The RF output transistor is an FET (often an IRF510 or similar). The FET's source is grounded. The FET's drain is connected to a transformer, which has the modulation (audio) amp on one side and the RF output taken from the other side.

technique #4


This is the system used in Charles Wenzel's circuit. This design has had many re-incarnations, for example in a proposed 13.5 MHz transmitter circuit. The Wenzel modulator is capable of high quality modulation at levels approaching 100%. For 100 milliwatt transmitters, suitable transistors are 2N4401 or 2N5551.

Call 'em PA's, finals, or output amps, these are the last chance for the signal to get amplified before it is hurtled out into the world. Shown here are some partial schematics of finals taken from a wide variety of sources. Unless otherwise noted the input is on the left side, output on the right.


The circuit above will output 1.2 watts with a 13.8 volt power supply. Value of RFC not critical, but must be able to handle some current, try 15 turns of wire on a toroid core.


The circuit above will output 4 to 5 watts with an adequate power supply. The design shown is optimized for 7 MHz; the transformers may need a bit of modification to optimize for other bands. Provide heat-sinks for the transistors.

Low-pass filters
"Station WRNY is equipped with the latest device known to the world of radio engineering, called a harmonic suppressor, the effect of which is the elimination of the signals of WRNY from every frequency except that to which it has been assigned by the Government, which means, in fan language, that the station may be tuned in on only one setting of the dial." Radio News magazine, August 1925
A low-pass filter attentuates the energy above a specified cut-off frequency. These filters are used to reduce the intensity of harmonics so that they don't interefere with other signals. Most of this filters on this page were designed for various ham radio gear operating in the bands from 1.8 to 14 MHz.
Unless otherwise noted these filters have 50 or 52 ohms input and output impedance. Capacitances are expressed in picofarads, inductances in microhenries. Most authors recommend using silver-mica capacitors.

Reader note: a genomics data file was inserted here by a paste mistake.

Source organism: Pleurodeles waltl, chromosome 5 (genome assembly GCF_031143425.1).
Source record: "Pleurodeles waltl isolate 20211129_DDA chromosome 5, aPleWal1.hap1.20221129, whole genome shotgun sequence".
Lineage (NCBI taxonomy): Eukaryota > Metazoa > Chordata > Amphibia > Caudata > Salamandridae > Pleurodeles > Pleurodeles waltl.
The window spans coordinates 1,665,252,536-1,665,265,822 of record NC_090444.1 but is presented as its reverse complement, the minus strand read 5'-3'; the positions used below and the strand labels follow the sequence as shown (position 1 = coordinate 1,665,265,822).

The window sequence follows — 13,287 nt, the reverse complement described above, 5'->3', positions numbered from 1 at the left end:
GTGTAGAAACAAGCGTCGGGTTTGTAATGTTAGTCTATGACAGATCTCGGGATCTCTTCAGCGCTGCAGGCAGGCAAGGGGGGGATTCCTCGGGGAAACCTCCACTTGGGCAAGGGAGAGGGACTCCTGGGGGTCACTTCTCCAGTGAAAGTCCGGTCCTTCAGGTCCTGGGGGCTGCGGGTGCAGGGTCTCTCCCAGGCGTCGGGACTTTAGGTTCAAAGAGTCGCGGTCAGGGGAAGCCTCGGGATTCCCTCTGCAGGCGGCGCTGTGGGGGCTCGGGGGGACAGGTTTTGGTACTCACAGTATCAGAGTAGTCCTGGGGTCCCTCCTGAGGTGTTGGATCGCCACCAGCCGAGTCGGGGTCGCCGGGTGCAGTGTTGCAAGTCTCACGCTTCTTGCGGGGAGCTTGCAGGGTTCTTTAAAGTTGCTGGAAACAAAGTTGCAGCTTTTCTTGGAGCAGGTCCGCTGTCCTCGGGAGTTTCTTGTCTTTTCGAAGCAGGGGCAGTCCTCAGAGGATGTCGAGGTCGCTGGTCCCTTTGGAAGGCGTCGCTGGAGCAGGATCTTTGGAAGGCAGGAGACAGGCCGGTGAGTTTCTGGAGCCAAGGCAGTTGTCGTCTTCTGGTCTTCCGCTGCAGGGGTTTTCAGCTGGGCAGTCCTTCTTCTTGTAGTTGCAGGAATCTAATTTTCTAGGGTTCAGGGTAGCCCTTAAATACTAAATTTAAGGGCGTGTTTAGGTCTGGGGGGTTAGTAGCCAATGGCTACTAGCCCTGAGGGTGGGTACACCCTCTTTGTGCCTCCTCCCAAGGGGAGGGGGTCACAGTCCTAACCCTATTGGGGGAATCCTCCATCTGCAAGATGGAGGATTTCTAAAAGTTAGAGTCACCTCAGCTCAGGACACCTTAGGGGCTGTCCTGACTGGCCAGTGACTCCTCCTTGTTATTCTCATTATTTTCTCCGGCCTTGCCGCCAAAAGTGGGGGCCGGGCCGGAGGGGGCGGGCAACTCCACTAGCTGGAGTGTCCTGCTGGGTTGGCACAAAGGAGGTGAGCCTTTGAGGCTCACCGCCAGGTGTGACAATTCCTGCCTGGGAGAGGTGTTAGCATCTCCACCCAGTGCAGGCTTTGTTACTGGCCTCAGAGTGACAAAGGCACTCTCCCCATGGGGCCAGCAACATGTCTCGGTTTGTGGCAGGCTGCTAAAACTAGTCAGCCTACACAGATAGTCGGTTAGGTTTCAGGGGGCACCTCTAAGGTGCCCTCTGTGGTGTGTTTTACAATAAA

for transmit frequencies
in the range of         C1     C2                           L1  
1500-2000 kHz    1800  1800   30 turns #26 wire on T-50-2 toroid  
3500-4500 kHz     680    680    21 turns #22 wire on T-50-2 toroid  
5500-7300 kHz     470    470    14 turns #22 wire on T-50-2 toroid  
5500-7300 kHz     820    820                           2.2


cutoff freq.      C1              C2            C3           L1, L2       
1200 kHz    .0039 uF    .0056 uF   .0039 uF       6.8  
1800 kHz    .0033 uF    .0043 uF   .0033 uF       5.6 
2000 kHz    1592 pF     3184 pF    1592 pF      3.98  
7300 kHz    470 pF       1000 pF     470 pF     42 turns
                                                                         #26 wire
                                                                        on T-50-2  



 cutoff  frequency
(in MHz)             30 dB attenuation
                             point (in MHz)      C1,/C4    C2,/C3    L1,/L3    L2  
2.16                           4.0                     820         2200        4.44     5.61  
4.12                           7.3                     470         1200        2.43     3.01  
7.36                         12.9                     270          680         1.38     1.70  
10.37                       15.8                     270          560         1.09     1.26  

Based on an article by Ed Wetherhold published in UK Short Wave (Dec. 1983).


 - All Is Not As It Seems!